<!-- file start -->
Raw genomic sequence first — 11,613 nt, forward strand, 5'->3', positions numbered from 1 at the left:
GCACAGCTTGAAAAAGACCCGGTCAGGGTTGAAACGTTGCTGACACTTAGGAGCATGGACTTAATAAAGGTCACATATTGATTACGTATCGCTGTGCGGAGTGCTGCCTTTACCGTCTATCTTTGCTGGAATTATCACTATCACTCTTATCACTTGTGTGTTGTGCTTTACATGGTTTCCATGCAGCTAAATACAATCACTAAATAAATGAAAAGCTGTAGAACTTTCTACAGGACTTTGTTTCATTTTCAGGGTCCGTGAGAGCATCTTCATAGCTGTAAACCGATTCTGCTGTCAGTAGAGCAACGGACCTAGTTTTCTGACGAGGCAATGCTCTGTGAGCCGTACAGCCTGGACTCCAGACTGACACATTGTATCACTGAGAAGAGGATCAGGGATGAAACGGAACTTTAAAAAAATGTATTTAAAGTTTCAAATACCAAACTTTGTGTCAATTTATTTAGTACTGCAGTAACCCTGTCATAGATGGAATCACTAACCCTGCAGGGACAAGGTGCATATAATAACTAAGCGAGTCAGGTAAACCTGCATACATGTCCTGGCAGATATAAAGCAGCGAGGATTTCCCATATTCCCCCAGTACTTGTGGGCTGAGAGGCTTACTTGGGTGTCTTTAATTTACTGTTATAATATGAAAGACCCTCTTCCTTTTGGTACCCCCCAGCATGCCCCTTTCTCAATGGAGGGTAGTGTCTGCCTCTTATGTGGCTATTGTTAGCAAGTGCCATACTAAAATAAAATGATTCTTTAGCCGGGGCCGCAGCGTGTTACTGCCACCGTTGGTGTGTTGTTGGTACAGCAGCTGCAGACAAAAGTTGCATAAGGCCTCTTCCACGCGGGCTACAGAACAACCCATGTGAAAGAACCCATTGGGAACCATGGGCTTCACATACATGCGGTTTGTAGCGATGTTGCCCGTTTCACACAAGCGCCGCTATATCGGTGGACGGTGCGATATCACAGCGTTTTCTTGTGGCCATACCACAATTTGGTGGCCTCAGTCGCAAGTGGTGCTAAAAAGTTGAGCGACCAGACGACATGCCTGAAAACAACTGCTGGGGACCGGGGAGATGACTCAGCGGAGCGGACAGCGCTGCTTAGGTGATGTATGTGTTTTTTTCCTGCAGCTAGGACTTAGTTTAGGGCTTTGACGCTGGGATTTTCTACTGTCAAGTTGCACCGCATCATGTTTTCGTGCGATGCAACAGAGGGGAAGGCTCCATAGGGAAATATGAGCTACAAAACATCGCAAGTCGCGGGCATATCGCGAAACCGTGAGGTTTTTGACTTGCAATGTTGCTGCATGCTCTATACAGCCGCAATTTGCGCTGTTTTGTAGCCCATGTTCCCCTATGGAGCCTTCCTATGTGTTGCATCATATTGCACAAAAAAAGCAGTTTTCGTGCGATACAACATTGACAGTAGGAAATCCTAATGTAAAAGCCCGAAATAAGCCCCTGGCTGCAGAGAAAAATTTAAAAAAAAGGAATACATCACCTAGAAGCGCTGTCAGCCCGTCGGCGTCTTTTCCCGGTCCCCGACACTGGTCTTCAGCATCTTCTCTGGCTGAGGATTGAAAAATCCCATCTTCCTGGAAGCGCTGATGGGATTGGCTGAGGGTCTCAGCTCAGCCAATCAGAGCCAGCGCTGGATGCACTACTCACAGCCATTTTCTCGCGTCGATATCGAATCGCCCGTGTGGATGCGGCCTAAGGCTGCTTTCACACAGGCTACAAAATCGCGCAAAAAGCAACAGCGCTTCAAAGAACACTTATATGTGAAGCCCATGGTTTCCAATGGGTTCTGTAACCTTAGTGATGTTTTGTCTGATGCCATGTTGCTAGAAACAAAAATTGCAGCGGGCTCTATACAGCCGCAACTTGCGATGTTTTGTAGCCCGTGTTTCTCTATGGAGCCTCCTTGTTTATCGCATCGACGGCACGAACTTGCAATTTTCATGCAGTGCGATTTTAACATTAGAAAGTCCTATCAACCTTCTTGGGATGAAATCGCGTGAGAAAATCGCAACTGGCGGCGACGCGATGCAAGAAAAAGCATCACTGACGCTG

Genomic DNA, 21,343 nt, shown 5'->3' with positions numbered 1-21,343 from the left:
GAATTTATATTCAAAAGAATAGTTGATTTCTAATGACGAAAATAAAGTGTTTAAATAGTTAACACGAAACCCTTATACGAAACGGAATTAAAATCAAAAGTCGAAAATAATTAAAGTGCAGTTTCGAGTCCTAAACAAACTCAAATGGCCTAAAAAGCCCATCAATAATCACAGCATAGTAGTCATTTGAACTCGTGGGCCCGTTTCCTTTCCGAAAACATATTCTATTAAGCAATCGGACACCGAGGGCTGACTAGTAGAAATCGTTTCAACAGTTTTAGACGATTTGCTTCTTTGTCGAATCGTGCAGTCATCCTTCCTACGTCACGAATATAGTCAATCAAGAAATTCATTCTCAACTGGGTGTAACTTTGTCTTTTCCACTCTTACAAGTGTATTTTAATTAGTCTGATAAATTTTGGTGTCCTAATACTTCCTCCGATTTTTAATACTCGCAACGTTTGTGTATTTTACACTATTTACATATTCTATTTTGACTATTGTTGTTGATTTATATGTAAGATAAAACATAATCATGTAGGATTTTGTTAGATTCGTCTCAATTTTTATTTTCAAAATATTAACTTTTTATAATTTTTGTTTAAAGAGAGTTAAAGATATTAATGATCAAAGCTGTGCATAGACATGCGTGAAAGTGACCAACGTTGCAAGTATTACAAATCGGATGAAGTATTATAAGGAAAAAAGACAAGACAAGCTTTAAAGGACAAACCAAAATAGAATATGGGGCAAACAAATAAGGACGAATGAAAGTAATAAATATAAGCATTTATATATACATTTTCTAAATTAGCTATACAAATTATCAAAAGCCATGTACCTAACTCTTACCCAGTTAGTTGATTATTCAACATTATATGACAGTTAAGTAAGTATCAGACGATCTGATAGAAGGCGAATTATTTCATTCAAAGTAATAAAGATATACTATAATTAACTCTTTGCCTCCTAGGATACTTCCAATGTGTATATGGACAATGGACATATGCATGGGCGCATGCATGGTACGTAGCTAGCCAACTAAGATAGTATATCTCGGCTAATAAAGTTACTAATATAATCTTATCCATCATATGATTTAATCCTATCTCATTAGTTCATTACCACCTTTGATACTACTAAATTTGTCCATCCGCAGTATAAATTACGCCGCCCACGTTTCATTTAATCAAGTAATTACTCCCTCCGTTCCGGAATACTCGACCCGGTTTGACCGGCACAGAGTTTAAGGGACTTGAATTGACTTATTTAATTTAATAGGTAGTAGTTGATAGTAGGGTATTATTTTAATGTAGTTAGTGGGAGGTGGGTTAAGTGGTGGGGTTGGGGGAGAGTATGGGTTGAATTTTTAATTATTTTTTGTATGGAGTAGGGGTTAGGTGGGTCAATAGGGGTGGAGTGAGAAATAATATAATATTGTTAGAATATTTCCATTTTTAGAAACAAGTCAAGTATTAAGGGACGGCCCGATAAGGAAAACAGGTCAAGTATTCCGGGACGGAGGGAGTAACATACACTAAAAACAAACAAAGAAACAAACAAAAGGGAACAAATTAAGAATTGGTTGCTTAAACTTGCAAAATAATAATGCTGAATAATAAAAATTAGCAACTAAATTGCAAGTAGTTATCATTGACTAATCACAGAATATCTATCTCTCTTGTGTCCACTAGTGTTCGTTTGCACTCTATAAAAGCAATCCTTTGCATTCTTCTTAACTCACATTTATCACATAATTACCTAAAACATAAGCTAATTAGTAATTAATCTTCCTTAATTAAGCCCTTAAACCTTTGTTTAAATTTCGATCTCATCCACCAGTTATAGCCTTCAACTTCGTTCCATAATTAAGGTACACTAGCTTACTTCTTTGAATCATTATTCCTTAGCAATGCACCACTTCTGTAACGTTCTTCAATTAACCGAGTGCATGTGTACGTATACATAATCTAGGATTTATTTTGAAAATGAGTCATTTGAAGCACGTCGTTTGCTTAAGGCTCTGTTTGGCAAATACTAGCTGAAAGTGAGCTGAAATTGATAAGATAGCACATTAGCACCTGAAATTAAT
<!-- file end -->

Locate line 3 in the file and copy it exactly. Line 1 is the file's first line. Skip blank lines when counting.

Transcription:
Genomic DNA, 21,343 nt, shown 5'->3' with positions numbered 1-21,343 from the left: